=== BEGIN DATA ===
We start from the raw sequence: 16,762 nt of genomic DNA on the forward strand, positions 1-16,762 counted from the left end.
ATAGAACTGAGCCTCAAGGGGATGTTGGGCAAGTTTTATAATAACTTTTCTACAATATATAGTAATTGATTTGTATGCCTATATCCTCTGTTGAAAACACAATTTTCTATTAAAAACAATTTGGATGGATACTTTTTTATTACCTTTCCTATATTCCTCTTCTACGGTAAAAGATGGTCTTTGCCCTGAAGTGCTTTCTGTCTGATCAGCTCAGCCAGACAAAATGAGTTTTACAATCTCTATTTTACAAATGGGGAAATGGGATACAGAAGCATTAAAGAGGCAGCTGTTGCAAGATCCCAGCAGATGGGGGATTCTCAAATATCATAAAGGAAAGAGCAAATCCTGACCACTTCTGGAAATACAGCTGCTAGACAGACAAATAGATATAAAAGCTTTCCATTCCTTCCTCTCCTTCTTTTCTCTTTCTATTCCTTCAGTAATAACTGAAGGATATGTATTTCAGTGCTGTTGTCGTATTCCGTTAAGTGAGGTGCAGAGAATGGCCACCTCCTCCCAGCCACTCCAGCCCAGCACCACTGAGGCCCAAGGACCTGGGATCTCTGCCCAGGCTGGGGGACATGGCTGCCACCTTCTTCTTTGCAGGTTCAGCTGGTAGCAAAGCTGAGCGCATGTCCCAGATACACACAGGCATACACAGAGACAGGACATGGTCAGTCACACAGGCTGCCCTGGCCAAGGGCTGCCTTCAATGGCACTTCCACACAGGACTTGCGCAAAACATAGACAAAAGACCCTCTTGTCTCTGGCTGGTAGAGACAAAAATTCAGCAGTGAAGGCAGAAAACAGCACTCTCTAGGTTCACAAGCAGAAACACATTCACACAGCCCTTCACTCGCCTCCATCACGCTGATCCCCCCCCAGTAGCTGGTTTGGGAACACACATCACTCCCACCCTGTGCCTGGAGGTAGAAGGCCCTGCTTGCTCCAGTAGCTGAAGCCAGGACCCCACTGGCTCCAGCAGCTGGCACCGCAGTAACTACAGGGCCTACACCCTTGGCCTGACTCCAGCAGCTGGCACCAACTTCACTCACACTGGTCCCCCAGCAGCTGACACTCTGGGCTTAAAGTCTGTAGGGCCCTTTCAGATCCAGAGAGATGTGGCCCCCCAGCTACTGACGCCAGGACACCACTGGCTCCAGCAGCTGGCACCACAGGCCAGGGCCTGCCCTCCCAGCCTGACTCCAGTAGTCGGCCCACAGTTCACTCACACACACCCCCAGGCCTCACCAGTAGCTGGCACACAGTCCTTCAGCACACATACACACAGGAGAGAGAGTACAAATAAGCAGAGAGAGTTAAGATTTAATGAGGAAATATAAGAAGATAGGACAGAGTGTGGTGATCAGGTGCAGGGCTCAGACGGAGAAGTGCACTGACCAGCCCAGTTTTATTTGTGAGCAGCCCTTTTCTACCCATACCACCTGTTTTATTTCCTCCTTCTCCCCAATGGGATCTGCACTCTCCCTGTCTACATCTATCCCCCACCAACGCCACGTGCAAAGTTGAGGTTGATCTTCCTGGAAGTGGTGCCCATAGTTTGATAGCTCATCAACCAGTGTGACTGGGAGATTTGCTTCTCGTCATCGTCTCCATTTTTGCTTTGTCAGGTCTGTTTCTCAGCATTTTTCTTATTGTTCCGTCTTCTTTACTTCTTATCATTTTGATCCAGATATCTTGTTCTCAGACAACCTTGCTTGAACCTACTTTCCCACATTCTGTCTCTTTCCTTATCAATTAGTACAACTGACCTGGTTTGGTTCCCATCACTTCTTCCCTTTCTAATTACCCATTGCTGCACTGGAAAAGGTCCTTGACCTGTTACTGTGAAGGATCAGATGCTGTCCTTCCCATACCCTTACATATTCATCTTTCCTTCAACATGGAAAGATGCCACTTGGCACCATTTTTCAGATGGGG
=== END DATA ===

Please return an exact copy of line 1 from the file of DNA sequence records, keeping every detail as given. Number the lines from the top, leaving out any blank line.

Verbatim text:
We start from the raw sequence: 16,762 nt of genomic DNA on the forward strand, positions 1-16,762 counted from the left end.